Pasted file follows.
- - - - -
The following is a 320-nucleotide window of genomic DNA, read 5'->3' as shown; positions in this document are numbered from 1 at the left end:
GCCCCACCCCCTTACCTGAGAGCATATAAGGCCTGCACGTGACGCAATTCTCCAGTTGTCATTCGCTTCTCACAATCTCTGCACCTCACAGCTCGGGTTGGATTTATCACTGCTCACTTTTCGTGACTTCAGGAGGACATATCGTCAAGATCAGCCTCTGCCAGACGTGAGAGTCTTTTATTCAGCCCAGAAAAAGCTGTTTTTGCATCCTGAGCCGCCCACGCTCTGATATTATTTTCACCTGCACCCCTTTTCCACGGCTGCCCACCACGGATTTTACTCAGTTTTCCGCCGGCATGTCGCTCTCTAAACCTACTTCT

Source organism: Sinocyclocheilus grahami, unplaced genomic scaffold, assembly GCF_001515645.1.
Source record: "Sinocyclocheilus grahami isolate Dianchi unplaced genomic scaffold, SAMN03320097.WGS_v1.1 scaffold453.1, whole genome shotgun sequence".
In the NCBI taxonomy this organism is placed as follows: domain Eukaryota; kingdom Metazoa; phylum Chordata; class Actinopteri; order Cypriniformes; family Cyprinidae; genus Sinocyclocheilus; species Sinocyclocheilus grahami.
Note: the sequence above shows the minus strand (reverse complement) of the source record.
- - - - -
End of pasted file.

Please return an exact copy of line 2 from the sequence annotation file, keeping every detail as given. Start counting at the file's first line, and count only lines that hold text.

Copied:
GCCCCACCCCCTTACCTGAGAGCATATAAGGCCTGCACGTGACGCAATTCTCCAGTTGTCATTCGCTTCTCACAATCTCTGCACCTCACAGCTCGGGTTGGATTTATCACTGCTCACTTTTCGTGACTTCAGGAGGACATATCGTCAAGATCAGCCTCTGCCAGACGTGAGAGTCTTTTATTCAGCCCAGAAAAAGCTGTTTTTGCATCCTGAGCCGCCCACGCTCTGATATTATTTTCACCTGCACCCCTTTTCCACGGCTGCCCACCACGGATTTTACTCAGTTTTCCGCCGGCATGTCGCTCTCTAAACCTACTTCT